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February 21, 2012

Today's Eventstodaysevents 


The House and Senate will hold pro forma sessions today.


US-Russia Relations, today. Woodrow Wilson International Center for Scholars will hold a discussion titled "The Fate of the 'Reset' During Political Open Seasons in Russia and the U.S.: Prospects for Change and Continuity."



Dead for 32,000 Years, an Arctic Plant is Revived. Living plants have been generated from the fruit of a little arctic flower, the narrow-leafed campion, that died 32,000 years ago, a team of Russian scientists reports. The fruit was stored by an arctic ground squirrel in its burrow on the tundra of northeastern Siberia and lay permanently frozen until excavated by scientists a few years ago. This would be the oldest plant by far that has ever been grown from ancient tissue. The present record is held by a date palm grown from a seed some 2,000 years old that was recovered from the ancient fortress of Masada in Israel. New York Times


 Healy, Coast GuardMTNW Announces NSF Award to Retrofit US Coast Guard Icebreakers Healy & Polar Sea, Measurement Technology NW brings modern winch instrument and monitoring to the US Coast Guard. Measurement Technology NW (MTNW) announces award from the National Science Foundation (NSF) to upgrade winch monitoring technology for the Coast Guard Icebreakers Healy and Polar Sea. This award brings new MTNW hardware and software technology to the support of winch operations; which are mission critical to these Arctic research vessels. NSF and the Coast Guard are working with MTNW because the Line Control Instruments' (LCI) monitoring and control system provides advanced technology for on-deck safety, reliability, and research accuracy. "The recent change in the operating safety standards for NSF-funded vessels has required a technology upgrade on active vessels," said Tom Rezanka, Managing Director of MTNW. "Our winch technology exceeds the newly-adopted standards, and will both increase safety for personnel and enhance marine research in the Arctic." PR Web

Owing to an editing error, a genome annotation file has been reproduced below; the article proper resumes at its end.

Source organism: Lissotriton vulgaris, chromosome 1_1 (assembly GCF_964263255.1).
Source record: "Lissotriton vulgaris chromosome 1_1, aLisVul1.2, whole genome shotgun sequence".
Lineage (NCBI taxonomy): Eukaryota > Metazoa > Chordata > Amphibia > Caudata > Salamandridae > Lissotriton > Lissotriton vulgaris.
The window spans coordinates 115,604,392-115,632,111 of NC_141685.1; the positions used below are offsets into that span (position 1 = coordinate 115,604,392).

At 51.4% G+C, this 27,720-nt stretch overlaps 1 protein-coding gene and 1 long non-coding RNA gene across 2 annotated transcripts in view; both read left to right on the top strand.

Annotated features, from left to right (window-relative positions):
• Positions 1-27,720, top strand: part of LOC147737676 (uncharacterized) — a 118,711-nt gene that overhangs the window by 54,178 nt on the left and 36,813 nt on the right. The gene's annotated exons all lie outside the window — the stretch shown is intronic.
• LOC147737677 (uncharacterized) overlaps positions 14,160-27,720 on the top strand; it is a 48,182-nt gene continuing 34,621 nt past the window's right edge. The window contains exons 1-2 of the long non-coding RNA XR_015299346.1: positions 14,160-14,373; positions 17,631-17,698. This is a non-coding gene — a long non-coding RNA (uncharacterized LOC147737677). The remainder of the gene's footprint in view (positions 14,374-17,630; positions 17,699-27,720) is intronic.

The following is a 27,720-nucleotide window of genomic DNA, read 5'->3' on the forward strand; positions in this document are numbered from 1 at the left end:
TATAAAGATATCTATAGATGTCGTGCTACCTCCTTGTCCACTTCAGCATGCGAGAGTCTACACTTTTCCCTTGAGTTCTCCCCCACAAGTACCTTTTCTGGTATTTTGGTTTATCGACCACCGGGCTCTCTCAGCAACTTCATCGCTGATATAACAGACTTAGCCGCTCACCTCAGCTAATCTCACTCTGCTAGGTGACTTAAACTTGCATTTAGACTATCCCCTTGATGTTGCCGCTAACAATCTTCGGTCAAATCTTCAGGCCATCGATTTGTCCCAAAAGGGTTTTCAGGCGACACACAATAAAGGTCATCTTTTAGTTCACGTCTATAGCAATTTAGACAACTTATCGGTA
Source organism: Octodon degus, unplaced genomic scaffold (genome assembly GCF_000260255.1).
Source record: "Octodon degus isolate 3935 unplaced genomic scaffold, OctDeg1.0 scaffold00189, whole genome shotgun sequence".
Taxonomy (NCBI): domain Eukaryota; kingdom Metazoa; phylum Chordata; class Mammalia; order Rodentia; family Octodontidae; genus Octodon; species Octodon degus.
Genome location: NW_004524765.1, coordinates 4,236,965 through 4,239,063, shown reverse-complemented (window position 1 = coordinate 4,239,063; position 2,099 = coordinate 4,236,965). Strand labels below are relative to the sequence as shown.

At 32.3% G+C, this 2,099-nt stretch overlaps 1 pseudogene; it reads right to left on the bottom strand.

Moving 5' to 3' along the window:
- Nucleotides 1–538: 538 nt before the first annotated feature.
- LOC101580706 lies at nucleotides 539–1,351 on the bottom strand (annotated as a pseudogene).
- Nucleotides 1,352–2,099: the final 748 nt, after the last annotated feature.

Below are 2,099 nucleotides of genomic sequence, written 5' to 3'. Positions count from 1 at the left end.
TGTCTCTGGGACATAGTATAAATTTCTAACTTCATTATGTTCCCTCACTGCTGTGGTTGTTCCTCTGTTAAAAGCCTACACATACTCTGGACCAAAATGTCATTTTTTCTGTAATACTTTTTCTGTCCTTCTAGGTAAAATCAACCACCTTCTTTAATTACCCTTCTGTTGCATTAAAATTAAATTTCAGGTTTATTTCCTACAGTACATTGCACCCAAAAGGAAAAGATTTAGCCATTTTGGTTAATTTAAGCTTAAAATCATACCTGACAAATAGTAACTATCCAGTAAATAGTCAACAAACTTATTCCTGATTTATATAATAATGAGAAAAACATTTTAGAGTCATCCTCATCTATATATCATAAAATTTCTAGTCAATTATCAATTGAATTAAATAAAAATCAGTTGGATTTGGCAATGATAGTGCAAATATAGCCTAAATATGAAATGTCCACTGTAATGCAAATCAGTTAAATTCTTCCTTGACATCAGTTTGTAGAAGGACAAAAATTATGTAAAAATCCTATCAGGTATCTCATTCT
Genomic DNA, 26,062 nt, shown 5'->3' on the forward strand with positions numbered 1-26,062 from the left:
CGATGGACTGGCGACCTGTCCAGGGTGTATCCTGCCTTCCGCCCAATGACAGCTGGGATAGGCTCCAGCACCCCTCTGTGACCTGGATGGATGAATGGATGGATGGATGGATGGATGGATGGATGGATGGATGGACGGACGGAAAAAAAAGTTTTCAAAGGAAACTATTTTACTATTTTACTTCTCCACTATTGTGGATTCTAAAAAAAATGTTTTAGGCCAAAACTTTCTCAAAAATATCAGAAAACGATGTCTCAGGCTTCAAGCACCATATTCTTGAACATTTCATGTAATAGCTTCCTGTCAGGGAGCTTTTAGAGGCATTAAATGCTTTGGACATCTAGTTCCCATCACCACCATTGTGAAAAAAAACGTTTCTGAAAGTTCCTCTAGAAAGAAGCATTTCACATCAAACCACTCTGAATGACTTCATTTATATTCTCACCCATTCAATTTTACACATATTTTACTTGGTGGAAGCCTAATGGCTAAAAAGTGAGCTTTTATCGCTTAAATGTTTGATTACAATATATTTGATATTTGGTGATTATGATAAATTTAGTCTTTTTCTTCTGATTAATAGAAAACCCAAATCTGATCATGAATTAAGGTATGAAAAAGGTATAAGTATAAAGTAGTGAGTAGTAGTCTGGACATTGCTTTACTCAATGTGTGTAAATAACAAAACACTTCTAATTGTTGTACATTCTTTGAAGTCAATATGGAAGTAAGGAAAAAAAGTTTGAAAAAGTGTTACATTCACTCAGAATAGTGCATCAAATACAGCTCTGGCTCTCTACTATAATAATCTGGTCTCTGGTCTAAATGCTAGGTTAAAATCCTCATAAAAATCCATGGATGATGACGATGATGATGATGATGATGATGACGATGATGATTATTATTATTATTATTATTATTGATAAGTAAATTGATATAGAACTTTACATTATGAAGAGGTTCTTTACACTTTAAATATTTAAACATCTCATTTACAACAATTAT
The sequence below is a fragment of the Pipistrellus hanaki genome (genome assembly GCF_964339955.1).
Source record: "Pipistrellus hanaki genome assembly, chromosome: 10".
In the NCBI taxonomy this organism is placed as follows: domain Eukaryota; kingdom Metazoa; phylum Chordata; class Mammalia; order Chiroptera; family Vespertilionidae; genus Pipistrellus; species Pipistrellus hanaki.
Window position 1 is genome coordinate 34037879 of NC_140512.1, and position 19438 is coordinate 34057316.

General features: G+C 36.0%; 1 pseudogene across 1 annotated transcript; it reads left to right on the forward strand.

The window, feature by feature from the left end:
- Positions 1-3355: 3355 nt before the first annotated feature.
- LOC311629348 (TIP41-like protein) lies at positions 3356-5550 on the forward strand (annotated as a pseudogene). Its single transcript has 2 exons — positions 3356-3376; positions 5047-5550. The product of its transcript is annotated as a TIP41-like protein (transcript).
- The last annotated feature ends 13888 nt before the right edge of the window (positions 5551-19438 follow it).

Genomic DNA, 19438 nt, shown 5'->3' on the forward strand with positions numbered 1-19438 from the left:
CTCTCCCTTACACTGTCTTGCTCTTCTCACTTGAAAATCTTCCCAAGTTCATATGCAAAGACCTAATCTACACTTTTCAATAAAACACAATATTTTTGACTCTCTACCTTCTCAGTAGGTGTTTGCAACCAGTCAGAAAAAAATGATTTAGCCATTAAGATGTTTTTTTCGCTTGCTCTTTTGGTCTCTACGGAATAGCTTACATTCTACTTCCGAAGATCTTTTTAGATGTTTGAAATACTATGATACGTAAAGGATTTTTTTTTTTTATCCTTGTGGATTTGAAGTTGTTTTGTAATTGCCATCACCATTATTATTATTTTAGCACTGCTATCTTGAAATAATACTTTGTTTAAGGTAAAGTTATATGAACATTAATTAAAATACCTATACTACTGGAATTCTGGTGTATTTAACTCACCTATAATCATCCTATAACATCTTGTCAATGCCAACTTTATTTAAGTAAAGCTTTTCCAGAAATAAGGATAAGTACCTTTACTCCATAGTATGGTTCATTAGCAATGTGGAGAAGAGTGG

Gray WhaleGray Whales Are Straying Far From Usual Grounds, Find deepens mystery of their dwindling numbers. When scientists fired a cigar-sized satellite tag into the blubber of a western gray whale off Russia's Sakhalin Island in September, they expected to track her along Asia's Pacific shoreline down to the South China Sea. To their surprise, the young female turned up off Mexico's Baja Peninsula. The sudden travel bug that infected Varvara, the 9-year-old female now meandering in waters near Baja's Magdalena Bay, has deepened a mystery that has scientists the world over pondering what is happening to a tiny population of critically endangered western gray whales. Only 130 of the whales remain, feeding off of Sakhalin Island, not far from two offshore oil platforms. Merced Sun-Star 


Global Warming Increases Health Risks for Inuits. A Canadian researcher says indigenous people around the world are among the most vulnerable to climate change. They may be increasingly susceptible to pathogen loads found in drinking water after heavy rainfall or rapid snow melt, according to the preliminary findings of Sherilee Harper, a Vanier Canada Graduate Scholar in Aboriginal People's Health at the University of Guelph, who says that there has been a significant increase in the incidence of diarrhea and vomiting following these weather events. Summit County Citizens Voice   


[Canada] Northern Legislators Cite 'Serious Concerns' Over Nutrition North, February 20 letter sent to federal aboriginal affairs, health ministers. Northern legislators have launched a pan-Arctic effort to let the federal government know what they think about its Nutrition North Canada Program. Legislators representing northern constituencies in five provinces and territories have sent a jointly-penned letter to the federal ministers of Aboriginal Affairs and Northern Development, and Health, warning that the new program is failing to make food more accessible in isolated communities. Nunatsiaq Online